This blog follows the daily bible readings of the Catholic Church
Reading 1, Rom 10:9-18
9 If you declare with your mouth that Jesus is Lord, and if you believe with your heart that God raised him from the dead, then you will be saved. 10 It is by believing with the heart that you are justified, and by making the declaration with your lips that you are saved.
11 When scripture says: No one who relies on this will be brought to disgrace, 12 it makes no distinction between Jew and Greek: the same Lord is the Lord of all, and his generosity is offered to all who appeal to him, 13 for all who call on the name of the Lord will be saved.
14 How then are they to call on him if they have not come to believe in him? And how can they believe in him if they have never heard of him? And how will they hear of him unless there is a preacher for them? 15 And how will there be preachers if they are not sent? As scripture says: How beautiful are the feet of the messenger of good news.
16 But in fact they have not all responded to the good news. As Isaiah says: Lord, who has given credence to what they have heard from us? 17 But it is in that way faith comes, from hearing, and that means hearing the word of Christ. 18 Well then, I say, is it possible that they have not heard? Indeed they have: in the entire earth their voice stands out, their message reaches the whole world.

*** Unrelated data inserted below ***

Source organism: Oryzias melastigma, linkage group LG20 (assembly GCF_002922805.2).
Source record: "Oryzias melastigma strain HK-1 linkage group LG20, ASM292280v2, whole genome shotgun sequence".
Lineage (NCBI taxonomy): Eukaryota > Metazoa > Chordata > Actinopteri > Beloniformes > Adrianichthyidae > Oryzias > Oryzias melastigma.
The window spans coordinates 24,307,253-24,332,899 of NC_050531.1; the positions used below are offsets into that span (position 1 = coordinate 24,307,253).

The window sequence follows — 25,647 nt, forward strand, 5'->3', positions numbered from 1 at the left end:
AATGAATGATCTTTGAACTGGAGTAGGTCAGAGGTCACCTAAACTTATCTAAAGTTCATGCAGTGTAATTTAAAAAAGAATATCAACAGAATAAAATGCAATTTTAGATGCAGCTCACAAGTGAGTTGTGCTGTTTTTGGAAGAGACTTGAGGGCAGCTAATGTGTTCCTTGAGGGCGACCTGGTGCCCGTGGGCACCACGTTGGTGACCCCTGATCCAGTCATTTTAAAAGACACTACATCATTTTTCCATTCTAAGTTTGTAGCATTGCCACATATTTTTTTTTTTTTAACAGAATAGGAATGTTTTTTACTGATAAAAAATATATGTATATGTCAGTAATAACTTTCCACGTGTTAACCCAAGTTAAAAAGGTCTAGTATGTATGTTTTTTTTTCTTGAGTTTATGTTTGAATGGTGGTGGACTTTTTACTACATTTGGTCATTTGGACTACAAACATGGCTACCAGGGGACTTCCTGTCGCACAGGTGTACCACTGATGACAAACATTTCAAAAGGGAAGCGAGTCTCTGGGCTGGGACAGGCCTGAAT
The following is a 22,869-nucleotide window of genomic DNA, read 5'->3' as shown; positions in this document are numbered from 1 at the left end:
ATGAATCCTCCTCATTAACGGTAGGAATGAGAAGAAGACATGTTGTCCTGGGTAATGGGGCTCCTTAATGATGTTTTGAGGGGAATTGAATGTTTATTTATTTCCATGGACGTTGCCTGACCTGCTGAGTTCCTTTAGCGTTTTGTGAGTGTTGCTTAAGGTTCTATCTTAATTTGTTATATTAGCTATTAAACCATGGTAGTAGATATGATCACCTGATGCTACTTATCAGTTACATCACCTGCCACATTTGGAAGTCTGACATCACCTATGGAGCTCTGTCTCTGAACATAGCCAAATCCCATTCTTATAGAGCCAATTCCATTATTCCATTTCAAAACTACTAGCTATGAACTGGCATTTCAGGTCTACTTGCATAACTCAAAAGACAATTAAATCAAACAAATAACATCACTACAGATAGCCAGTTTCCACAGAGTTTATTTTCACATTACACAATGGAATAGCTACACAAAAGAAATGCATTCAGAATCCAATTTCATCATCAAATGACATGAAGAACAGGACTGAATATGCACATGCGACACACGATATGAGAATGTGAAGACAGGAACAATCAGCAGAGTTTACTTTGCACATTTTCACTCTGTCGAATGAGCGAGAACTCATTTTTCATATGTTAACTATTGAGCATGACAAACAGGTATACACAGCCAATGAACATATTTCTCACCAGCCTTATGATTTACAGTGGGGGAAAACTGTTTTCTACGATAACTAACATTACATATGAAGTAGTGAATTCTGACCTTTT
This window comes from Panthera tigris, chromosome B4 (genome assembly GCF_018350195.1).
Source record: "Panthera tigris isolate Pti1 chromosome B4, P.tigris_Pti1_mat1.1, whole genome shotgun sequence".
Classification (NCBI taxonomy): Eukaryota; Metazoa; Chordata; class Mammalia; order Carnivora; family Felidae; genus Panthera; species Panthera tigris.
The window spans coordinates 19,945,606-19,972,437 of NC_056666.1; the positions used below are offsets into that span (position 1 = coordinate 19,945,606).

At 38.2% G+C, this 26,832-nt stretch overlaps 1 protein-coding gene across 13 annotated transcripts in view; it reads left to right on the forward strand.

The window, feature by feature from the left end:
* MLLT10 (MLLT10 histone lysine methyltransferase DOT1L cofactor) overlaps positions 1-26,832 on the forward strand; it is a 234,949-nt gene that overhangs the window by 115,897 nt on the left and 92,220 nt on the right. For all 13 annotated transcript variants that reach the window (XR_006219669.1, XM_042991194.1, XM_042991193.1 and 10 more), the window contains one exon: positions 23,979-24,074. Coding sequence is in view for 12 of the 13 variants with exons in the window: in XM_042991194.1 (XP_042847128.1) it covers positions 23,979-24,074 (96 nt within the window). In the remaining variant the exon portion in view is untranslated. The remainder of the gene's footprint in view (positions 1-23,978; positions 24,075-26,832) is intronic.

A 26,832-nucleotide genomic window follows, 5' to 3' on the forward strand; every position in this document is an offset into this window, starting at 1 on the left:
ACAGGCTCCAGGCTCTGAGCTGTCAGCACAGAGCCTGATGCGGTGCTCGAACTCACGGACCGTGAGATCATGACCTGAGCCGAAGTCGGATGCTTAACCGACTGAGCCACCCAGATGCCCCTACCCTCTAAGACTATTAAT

Paul sets out his doctrine of salvation in miniature here:
- Faith is the conviction of the heart in, and the public acknowledgment of, Christ as living Lord;
- There is only one Lord and only one offer of generous rescue to all humanity. There are no divinely favoured races.
- Because these “glad tidings” are not natural truths but witness to a particular experience of the Lord, they have to be announced. They will not arise spontaneously in people’s minds.
- “Announcers” have to be called, commissioned and sent out. This is part of God’s purpose.
- The opportunity to accept or reject God’s generosity means all must hear the word of Christ. The ecumenical announcement of the gospel (ecumeny=the inhabited world) is, according to Paul, already happening.
As always, Paul’s view is challenging to the contemporary church.
Gospel, Matthew 4:18-22
18 As he was walking by the Lake of Galilee he saw two brothers, Simon, who was called Peter, and his brother Andrew; they were making a cast into the lake with their net, for they were fishermen. 19 And he said to them, ‘Come after me and I will make you fishers of people.’ 20 And at once they left their nets and followed him. 21 Going on from there he saw another pair of brothers, James son of Zebedee and his brother John; they were in their boat with their father Zebedee, mending their nets, and he called them.22 And at once, leaving the boat and their father, they followed him.
In this passage we see the vocation of the “announcer” of the Lord’s message: it is presented as immediate, irresistible, and permanent: they are to be “made” into fishers of people. Although all believers “come after”, that is, become disciples of Jesus, not all disciples are to be sent out as Apostles. In this way “fishing” becomes part of the story of God’s generosity: God’s net is love but it needs casting.
As the churches struggle to find their vocation today, both of these passages from the Lectionary are of the greatest relevance.